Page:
The VISC Instruction Set and Global Front End

Common instruction set architectures (ISAs) such as x86, ARMv8, Power, SPARC and other more esoteric ones rely on system code converting into predefined instructions that each design can handle. VISC comes with its own ISA as well, separate from the others, which VISC cores and virtual cores use. When using native VISC code, the global front end will split the instructions into smaller ‘virtual hardware threadlets’ which are then dispatched to separate virtual cores. These virtual cores can then issue them to the available resources on any of the physical cores and keep track of where the data goes. Multiple virtual cores can push threadlets into the reorder buffer of a single physical core, which can split partial instructions and data from multiple threadlets through the execution ports at the same time. We were told that each ‘virtual core’ keeps track of the position of the relative output.

The true kicker (and so much of what sets VISC apart) is that when multiple virtual cores are in flight at one time, the core design allows the virtual core allocation of resources to be dynamic on a near-single cycle latency level (we were told from 1-4 cycles depending on the change in allocation). Thus if two virtual cores are competing for resources, there are appropriate algorithms in place to determine what resources are allocated where.

One big area of focus in optimizing processor designs for single-thread performance is speculation – being able to deal with branches in code and/or prefetch relevant data from memory when needed. Typically when speculation occurs, as the data for a single thread is contained within a core, it is easy enough to deal with code paths that rely on previous data or end up with bad speculation.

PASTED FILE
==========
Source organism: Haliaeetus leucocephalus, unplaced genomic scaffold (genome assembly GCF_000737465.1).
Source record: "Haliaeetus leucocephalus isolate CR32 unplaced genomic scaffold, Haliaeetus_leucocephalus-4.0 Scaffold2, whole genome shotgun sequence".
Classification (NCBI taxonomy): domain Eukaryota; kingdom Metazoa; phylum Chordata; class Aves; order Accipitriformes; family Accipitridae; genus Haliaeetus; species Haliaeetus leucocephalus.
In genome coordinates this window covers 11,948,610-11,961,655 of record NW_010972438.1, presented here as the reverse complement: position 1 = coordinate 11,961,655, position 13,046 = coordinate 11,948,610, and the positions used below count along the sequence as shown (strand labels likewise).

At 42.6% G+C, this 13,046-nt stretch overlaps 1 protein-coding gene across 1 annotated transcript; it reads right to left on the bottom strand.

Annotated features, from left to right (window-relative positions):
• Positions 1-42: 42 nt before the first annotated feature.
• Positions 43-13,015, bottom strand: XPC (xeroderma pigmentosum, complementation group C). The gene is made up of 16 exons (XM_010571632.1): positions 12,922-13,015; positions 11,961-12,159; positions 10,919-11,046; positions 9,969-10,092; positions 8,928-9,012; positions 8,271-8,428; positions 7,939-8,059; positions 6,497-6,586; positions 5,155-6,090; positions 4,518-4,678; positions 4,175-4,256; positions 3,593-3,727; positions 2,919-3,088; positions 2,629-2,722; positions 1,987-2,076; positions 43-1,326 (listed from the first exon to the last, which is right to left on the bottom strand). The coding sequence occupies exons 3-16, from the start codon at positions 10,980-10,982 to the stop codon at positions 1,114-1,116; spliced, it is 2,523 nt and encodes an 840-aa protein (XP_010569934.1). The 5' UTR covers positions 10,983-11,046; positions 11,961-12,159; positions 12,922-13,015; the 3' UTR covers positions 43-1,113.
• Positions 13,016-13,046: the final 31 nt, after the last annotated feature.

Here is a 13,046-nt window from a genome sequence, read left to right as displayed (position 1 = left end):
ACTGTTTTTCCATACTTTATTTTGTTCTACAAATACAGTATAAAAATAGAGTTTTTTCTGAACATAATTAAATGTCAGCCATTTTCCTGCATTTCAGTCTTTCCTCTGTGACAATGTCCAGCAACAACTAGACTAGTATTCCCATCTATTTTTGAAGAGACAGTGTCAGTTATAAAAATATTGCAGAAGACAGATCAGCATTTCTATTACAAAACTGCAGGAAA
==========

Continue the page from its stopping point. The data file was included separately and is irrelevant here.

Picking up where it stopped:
In the virtual core scenario however this becomes trickier. VISC tackles this in two ways – firstly, the threadlet generation is designed to minimize cross-core communication because this adds latency and reduces performance. Second, each core can communicate through either the register file or the L1 data caches. The register files have a single cycle latency for data but can only transmit tens of values, whereas the L1 cache has a 4-cycle latency but can transmit thousands of values.

Typically communicating through a register file is seen as a risky maneuver and difficult to control, especially when you have multiple physical cores and each core needs each other core to be able to place/take data into the right registers. Soft Machines told us that a large part of their design work has been in this area of speculation and data transfer. Specifically on speculation and branch prediction, we postulated that they were over ten years behind Intel in this, and the response we got was in a similar vein, stating that using Intel’s branch prediction methods could offer at least 20-30% better performance with branching code. However, we were told that the VISC design is quicker to recover in the event of a failed branch, needing only a few cycles.

The Pipeline

The first VISC core available for license is Shasta, a dual core part that enables up to two virtual cores or threads (2C/2VC), and we were given a base overview of the pipeline.